Plant communication… recent findings from science
For those of us who have spent a lot of time with plants, the fact that they can communicate is not new news, however, as I mentioned in a previous post on “new discoveries” in plant communication, I am happy to see that the historically rigid world of modern western science is opening itself up to this possibility, and publishing it’s findings. The article below also indirectly offers interesting insight for those interested in complex polycultures and companion planting, particular in the case of sweet fennel, the plant under scrutiny in this particular research endeavor.
Also, I should take this opportunity to recommend a fantastic book: The Cosmic Serpent: DNA and the Origins of Human Knowledge, by Jeremy Narby. It’s an important and paradigm shattering read focused on Western Amazonian ethnobotany and alternative methods of knowledge acquisition…
“THEY can “smell” chemicals and respond to light, but can plants hear sounds? It seems chilli seeds can sense neighboring plants even if those neighbors are sealed in a box, suggesting plants have a hitherto-unrecognized sense.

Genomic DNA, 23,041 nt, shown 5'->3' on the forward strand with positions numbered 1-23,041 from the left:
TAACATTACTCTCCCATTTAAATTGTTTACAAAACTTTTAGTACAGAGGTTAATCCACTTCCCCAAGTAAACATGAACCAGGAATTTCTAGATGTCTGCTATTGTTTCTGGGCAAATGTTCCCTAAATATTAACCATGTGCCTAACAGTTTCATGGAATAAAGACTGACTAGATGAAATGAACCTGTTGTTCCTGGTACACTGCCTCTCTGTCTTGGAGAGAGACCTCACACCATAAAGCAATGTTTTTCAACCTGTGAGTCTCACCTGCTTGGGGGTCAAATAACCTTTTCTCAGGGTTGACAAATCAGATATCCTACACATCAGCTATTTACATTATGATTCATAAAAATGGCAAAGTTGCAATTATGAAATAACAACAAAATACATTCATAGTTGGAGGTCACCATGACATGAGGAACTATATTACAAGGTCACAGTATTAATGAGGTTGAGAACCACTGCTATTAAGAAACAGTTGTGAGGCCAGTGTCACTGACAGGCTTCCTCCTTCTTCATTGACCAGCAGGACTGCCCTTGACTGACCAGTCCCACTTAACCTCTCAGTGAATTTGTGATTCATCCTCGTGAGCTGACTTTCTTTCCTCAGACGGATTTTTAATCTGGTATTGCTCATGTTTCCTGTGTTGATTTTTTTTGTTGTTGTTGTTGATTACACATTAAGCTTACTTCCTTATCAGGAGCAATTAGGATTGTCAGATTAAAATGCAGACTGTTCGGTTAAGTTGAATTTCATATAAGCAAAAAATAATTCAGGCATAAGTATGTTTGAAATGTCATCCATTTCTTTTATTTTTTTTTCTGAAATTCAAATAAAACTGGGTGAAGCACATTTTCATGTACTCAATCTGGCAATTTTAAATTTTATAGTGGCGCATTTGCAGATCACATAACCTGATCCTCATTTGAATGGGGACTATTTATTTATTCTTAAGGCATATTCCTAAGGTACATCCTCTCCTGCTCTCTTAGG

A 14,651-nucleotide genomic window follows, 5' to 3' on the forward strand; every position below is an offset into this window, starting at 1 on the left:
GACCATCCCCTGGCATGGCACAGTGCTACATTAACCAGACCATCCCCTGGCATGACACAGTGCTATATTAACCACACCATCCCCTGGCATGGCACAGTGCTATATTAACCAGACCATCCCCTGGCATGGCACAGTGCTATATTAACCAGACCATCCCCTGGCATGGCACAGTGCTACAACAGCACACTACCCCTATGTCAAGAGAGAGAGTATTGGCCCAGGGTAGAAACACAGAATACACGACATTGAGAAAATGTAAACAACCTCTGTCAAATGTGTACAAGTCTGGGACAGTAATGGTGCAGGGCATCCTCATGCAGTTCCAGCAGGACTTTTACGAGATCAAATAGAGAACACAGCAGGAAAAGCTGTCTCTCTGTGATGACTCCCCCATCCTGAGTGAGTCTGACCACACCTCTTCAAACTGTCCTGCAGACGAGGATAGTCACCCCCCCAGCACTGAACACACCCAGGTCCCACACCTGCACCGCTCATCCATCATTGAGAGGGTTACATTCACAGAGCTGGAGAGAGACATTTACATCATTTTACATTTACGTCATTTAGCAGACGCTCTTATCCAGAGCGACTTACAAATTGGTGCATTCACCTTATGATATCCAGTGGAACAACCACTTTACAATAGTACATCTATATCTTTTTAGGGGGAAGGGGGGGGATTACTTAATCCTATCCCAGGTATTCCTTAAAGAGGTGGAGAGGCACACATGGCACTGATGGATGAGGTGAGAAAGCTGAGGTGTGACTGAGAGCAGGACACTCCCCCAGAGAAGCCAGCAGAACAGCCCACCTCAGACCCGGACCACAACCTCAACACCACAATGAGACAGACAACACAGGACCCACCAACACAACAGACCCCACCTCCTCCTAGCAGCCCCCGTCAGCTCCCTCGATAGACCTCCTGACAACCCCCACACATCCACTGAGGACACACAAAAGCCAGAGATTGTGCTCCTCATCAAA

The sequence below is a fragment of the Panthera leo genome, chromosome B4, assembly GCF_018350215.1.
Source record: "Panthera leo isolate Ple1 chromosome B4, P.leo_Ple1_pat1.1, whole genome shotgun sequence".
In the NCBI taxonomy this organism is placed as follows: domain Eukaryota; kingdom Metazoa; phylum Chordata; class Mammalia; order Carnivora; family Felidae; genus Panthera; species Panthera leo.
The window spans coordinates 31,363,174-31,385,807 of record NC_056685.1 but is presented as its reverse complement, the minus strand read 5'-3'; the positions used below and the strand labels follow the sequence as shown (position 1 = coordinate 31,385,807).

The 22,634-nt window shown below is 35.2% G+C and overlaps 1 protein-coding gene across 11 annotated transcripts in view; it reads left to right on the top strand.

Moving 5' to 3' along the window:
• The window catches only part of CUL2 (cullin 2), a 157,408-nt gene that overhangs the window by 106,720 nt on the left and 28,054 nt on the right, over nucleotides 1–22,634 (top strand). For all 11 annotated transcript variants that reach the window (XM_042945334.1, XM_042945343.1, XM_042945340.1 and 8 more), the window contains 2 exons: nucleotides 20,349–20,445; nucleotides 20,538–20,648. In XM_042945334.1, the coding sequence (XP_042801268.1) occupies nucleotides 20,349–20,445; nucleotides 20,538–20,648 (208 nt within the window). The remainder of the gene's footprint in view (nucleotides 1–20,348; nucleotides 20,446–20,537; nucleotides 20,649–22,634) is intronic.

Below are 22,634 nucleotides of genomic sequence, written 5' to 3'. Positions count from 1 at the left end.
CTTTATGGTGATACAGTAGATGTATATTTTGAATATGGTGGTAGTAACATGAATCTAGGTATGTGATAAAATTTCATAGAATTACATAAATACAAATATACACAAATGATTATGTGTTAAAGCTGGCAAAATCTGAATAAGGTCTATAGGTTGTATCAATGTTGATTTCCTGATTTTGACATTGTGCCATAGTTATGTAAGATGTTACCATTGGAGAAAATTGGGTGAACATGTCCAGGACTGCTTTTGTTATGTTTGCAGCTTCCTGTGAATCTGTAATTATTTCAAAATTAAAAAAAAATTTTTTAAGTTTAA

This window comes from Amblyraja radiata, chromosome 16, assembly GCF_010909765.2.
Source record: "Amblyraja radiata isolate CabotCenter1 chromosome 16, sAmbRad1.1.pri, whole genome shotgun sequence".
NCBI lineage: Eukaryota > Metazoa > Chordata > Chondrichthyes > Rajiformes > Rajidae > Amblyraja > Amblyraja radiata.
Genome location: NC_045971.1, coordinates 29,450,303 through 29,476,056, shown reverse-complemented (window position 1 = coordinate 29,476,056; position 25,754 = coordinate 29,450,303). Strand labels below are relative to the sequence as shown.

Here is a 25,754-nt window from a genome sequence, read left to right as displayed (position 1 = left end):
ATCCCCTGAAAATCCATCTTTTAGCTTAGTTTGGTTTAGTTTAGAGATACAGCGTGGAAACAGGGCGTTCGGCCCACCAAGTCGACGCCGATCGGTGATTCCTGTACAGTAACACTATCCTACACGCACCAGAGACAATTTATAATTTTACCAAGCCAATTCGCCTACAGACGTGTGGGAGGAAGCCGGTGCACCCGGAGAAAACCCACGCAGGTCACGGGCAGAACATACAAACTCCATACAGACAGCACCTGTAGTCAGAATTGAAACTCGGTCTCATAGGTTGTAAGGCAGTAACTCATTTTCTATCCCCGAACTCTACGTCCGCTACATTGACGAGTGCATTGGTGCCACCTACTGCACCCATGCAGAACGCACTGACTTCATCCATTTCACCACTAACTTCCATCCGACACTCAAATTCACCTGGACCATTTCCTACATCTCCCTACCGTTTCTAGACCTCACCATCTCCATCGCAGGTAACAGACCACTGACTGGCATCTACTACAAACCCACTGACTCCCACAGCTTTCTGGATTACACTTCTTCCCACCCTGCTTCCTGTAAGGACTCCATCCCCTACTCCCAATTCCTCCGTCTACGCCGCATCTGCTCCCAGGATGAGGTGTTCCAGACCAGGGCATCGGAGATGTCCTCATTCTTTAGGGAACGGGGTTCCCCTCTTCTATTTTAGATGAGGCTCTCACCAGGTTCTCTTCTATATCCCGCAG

Plants are known to have many of the senses we do: they can sense changes in light level, “smell” chemicals in the air and “taste” them in the soil (New Scientist, 26 September 1998, p 24). They even have a sense of touch that detects buffeting from strong winds.
The most controversial claim is that plants can hear, an idea that dates back to the 19th century. Since then a few studies have suggested that plants respond to sound, prompting somewhat spurious suggestions that talking to plants can help them grow.”